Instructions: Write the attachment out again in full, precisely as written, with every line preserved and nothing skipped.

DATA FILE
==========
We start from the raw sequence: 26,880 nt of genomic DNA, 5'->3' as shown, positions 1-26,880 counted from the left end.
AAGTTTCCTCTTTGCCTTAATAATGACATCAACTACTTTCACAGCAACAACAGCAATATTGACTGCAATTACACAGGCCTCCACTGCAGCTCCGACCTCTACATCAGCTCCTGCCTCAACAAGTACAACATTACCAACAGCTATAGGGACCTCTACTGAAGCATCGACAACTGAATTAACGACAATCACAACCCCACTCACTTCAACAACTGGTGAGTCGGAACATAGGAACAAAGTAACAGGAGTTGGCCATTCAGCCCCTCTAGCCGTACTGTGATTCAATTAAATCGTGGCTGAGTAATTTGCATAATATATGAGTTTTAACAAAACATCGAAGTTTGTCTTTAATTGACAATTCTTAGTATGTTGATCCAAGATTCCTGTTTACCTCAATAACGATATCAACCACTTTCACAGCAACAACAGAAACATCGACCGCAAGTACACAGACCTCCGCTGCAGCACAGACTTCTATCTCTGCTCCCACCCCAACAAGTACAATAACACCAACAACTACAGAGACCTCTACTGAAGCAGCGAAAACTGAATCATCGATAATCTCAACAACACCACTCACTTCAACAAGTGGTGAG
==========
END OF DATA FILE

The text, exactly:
We start from the raw sequence: 26,880 nt of genomic DNA, 5'->3' as shown, positions 1-26,880 counted from the left end.
AAGTTTCCTCTTTGCCTTAATAATGACATCAACTACTTTCACAGCAACAACAGCAATATTGACTGCAATTACACAGGCCTCCACTGCAGCTCCGACCTCTACATCAGCTCCTGCCTCAACAAGTACAACATTACCAACAGCTATAGGGACCTCTACTGAAGCATCGACAACTGAATTAACGACAATCACAACCCCACTCACTTCAACAACTGGTGAGTCGGAACATAGGAACAAAGTAACAGGAGTTGGCCATTCAGCCCCTCTAGCCGTACTGTGATTCAATTAAATCGTGGCTGAGTAATTTGCATAATATATGAGTTTTAACAAAACATCGAAGTTTGTCTTTAATTGACAATTCTTAGTATGTTGATCCAAGATTCCTGTTTACCTCAATAACGATATCAACCACTTTCACAGCAACAACAGAAACATCGACCGCAAGTACACAGACCTCCGCTGCAGCACAGACTTCTATCTCTGCTCCCACCCCAACAAGTACAATAACACCAACAACTACAGAGACCTCTACTGAAGCAGCGAAAACTGAATCATCGATAATCTCAACAACACCACTCACTTCAACAAGTGGTGAG